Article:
In her new book, White Heat (Reviews, June 23), literary critic Brenda Wineapple looks closely at the 25-year epistolary friendship between the reclusive Emily Dickinson and activist and man of letters Thomas Wentworth Higginson, to whom she sent many of her most famous poems. Higginson was criticized for his part in the heavily edited posthumous versions of Dickinson's poems and, until now, had fallen out of favor with literary critics.
How and why did you decide to do this book as a double biography of Dickinson and Higginson?
I never thought of it as a biography of either of them. I don't think you can write a biography of Dickinson, who said, “Biography always convinces us of the fleeing of the biographied.” This is absolutely true of her. The only access we have to Dickinson is through her poetry—the person isn't there; it's words. I've always wanted to write about Dickinson. Literary critics have not been as interested in Higginson, but I thought that since we love and read Dickinson, and since we value her commitment to poetry and the kind of life she led, why not respect her choice of friends?
In her poems and her letters, Dickinson is always performing, flirting, imagining. Did that make it challenging to evoke her?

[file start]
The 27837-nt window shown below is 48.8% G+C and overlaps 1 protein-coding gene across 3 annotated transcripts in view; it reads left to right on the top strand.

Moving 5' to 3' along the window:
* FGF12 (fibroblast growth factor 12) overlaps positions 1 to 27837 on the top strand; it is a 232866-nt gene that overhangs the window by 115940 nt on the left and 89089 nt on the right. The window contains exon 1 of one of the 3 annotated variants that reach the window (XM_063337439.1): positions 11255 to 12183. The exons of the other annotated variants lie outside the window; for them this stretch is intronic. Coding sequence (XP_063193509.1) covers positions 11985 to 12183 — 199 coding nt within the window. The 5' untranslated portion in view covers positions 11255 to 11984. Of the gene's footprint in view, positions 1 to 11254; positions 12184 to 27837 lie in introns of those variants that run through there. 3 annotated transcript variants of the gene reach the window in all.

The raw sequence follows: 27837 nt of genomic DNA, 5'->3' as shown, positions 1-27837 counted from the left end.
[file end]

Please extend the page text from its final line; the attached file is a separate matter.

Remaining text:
When you're writing a letter, you're performing for the recipient. Higginson stands in for the reader, because we're in the same position, on the receiving end of Dickinson's performance. I'm not sure we would have behaved as well as he did. Everybody thinks, “I would have understood her, I would have made her publish,” but in fact, she kept writing him, so he did something right. She saw something in him that, in the 20th century in particular, we have just lost. As a result, we also lost a bit of her.
Among the people involved in publishing Dickinson's poems posthumously—including her brother's estranged wife, Sue, his mistress Mabel Todd, and Dickinson's sister Lavinia—Higginson was the least motivated by a personal agenda.
He had no agenda at all at that point. It's an interesting moral/commercial argument that he was making: that we have to ready the public for her, and the only way to do that is to tone her down a bit. You could say that is pandering to public taste, and in that sense he sounds like a stuffy Victorian. But on the other hand, you could say that maybe he really understood that public, and he did get those poems out. The poems couldn't have been damaged that much, because they persisted.